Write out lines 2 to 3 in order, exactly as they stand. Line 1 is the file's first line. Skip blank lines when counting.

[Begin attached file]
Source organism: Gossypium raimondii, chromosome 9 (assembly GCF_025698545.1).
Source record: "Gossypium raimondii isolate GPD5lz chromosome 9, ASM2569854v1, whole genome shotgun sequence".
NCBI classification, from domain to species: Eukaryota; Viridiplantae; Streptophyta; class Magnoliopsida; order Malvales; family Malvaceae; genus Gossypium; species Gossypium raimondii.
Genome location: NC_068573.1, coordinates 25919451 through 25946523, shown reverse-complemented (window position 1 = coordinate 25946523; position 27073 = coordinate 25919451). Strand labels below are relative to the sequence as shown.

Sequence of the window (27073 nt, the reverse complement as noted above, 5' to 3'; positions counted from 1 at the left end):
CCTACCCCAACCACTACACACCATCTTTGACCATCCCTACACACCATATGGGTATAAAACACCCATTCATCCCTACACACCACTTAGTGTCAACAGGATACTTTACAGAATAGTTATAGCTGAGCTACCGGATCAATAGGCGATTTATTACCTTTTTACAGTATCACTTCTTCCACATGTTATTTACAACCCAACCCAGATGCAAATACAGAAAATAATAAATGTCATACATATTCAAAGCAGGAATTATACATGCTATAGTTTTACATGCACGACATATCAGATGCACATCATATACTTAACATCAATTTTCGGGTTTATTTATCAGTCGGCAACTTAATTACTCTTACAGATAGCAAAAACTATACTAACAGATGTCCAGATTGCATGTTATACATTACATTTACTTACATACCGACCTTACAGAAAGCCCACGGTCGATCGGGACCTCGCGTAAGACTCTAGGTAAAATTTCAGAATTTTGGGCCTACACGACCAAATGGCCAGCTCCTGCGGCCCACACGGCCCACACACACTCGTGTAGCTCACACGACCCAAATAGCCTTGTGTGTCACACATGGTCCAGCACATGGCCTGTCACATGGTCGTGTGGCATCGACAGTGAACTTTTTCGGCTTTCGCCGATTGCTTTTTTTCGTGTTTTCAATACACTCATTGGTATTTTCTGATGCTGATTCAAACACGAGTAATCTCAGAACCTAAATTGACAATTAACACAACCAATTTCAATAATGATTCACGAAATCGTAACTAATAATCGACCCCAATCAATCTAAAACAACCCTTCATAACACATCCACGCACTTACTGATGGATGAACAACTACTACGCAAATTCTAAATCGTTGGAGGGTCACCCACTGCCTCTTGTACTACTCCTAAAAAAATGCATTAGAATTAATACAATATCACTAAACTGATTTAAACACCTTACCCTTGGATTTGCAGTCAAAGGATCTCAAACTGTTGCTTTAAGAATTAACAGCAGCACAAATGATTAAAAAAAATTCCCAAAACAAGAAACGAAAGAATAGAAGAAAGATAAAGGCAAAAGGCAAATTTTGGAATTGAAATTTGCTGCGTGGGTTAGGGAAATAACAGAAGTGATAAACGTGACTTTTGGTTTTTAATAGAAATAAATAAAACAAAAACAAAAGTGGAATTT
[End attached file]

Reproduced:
Source record: "Gossypium raimondii isolate GPD5lz chromosome 9, ASM2569854v1, whole genome shotgun sequence".
NCBI classification, from domain to species: Eukaryota; Viridiplantae; Streptophyta; class Magnoliopsida; order Malvales; family Malvaceae; genus Gossypium; species Gossypium raimondii.